Saturday, January 14, 2006

The Immorality of the “Pro-Life” Movement

Those who advocate the extreme religious “pro-life” position regarding the sanctity of human life, i.e., those who want to ban virtually all abortions, prolong life regardless of the person’s condition (e.g., Terri Schiavo), and ban stem-cell research, turn to morality to justify their stance. Even the “pro-life” label carries a profound sense of righteousness; after all, how could “pro-life” be anything but good? However, under close inspection the “pro-life” position is no such thing; in fact, its logical conclusions are immoral.

According to the “pro-life” position, you and I are morally equivalent to a microscopic embryo in a Petri dish, or a person in a vegetative coma, simply because we share human DNA. Think about the implications of this position: it is worse to destroy an embryo that we can barely observe with the human eye than to torture or maim a living human being, the former being murder and the latter being a lesser crime according to the “pro-life” worldview. Interestingly, even the most ardent “pro-life” advocates don’t truly believe their own rhetoric and its perverse conclusions. For example, exceptions for abortion are usually made in cases where the woman’s life is in jeopardy. But wait a moment: if the embryo or fetus is 100% morally equivalent to a full human-being, isn’t it selfish for a mother to choose her life over the life of her child? A woman who ran out of a building during a fire in order to save her life, while leaving her child to die, would in most circles be considered a monster. For those extremists who believe that abortion should be outlawed even when a woman’s life is in danger, consider the “pro-life” message that sends: Attention women! Pregnancy may be a death sentence; approach at your own risk!

Stem-cell research is the arena where the illogic of the “pro-life” position is most evident. The embryos that scientists require for stem-cell research are microscopic. To put things in perspective, they are about 1/1000th the size of a fly’s brain. And yet the “pro-life” movement wants to impose on society the view that the rights of these microscopic cells trump the rights of the millions of living people who are suffering and dying from some of the world’s most debilitating diseases. Yet these same “pro-life” people sanction dubious medical research on primates who are highly sentient, and thus suffer immensely in medical labs throughout the country. This is human exceptionalism brought to a chilling conclusion; no cruelty inflicted on non-humans is ever considered worse than what is done to a few human cells under a microscope.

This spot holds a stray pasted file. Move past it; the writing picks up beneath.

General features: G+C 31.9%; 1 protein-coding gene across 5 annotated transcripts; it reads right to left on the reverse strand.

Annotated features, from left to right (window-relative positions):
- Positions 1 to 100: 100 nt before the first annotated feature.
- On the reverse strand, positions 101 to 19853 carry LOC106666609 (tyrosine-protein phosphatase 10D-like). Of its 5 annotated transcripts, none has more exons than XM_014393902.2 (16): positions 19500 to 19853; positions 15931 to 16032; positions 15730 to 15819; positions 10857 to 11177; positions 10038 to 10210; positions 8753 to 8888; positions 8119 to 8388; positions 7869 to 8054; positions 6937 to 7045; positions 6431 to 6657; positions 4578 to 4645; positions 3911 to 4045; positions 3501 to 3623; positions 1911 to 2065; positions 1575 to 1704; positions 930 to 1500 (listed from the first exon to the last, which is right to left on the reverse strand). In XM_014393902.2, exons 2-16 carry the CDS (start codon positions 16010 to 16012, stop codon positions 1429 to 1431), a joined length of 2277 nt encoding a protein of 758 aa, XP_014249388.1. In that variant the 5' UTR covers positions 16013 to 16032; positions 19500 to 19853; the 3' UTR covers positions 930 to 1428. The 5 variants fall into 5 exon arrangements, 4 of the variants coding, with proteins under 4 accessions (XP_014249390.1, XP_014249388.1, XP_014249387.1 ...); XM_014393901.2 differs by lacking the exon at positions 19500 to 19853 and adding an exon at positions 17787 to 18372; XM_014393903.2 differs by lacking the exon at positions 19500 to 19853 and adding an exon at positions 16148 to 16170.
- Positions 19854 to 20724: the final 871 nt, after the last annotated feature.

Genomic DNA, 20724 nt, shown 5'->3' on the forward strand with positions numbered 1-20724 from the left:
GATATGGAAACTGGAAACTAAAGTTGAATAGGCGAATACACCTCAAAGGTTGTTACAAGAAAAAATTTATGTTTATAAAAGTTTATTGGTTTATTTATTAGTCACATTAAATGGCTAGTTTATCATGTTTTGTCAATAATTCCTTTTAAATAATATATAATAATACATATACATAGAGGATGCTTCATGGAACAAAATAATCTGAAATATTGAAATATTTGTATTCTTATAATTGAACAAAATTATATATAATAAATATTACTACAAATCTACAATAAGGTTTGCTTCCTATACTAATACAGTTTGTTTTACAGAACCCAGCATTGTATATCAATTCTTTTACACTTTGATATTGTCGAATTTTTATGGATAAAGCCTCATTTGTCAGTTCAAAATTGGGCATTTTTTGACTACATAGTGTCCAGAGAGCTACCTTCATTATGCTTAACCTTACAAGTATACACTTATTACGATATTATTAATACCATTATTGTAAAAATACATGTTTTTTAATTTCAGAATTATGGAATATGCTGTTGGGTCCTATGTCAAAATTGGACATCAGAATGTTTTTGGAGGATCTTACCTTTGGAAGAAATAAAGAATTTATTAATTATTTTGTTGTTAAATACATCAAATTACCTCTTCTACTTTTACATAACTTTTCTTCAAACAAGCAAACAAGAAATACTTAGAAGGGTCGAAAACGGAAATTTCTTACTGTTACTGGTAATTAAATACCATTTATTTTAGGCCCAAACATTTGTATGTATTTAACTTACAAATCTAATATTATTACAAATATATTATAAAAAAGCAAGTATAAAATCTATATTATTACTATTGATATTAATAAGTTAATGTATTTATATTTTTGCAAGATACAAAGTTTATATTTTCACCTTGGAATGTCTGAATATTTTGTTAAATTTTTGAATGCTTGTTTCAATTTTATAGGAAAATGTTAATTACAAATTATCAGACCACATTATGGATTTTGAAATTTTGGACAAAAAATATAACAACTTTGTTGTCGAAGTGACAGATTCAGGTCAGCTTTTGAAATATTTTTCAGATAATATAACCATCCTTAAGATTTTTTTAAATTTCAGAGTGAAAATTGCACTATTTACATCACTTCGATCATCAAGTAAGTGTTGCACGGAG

Ironically, “pro-lifers” criticize those who advocate animal rights based on the belief that the case for these rights is founded on purely biological notions of identity; in other words, that apes should be afforded similar rights to humans because they are nearly genetically equivalent. In truth, however, animal rights’ advocates base their claims on the fact that humans are much more than their biology, that what defines us is our ability to learn, to feel pain, our sense of identity, our social relationships, our complex emotions, and that the animals who share these traits (as well as most of our DNA) should be afforded greater protection under the law.

It is the “pro-life” movement which uses only crude biological arguments on which to base its moral claims: that because an embryo and a brain-dead coma patient share the same DNA as you or I, we are all morally equivalent. This is an almost complete denial of what it means to be human, and is such a low common denominator that it degrades our humanity. It is also poor science since there are large genetic differences even among humans. My DNA exists in my skin, which through technology will no doubt one day have the potential to form the building blocks of an entirely new human being, but that doesn’t make this sliver of biological mass a moral entity. It is my ability to think, feel, and my sense of identity which does.

“Pro-lifers” argue that anything but their extreme position eventually leads to moral relativisim, in which certain groups get to decide which “others” are actually human. While, no doubt, a morality that takes into account the full spectrum of consciousness, identity, and sentience must be approached with great care, and has the potential to lead to abuse, it ultimately rests on objective facts and science. Arguments that blacks, women, gays, or Jews are inferior have been forever relegated to the dustbin of disrepute and have no chance of resurfacing with significant force in a society dedicated to reason (unfortunately, they still thrive in circles where dogma and religion reign). But societies dedicated to reason and scientific progress will ultimately judge the extreme “pro-life” position harshly as well; it relies on purely reductionist genetic arguments that put the interests of human DNA, no matter what its form, over the interests of all other sentient life, including that of living, breathing human beings.



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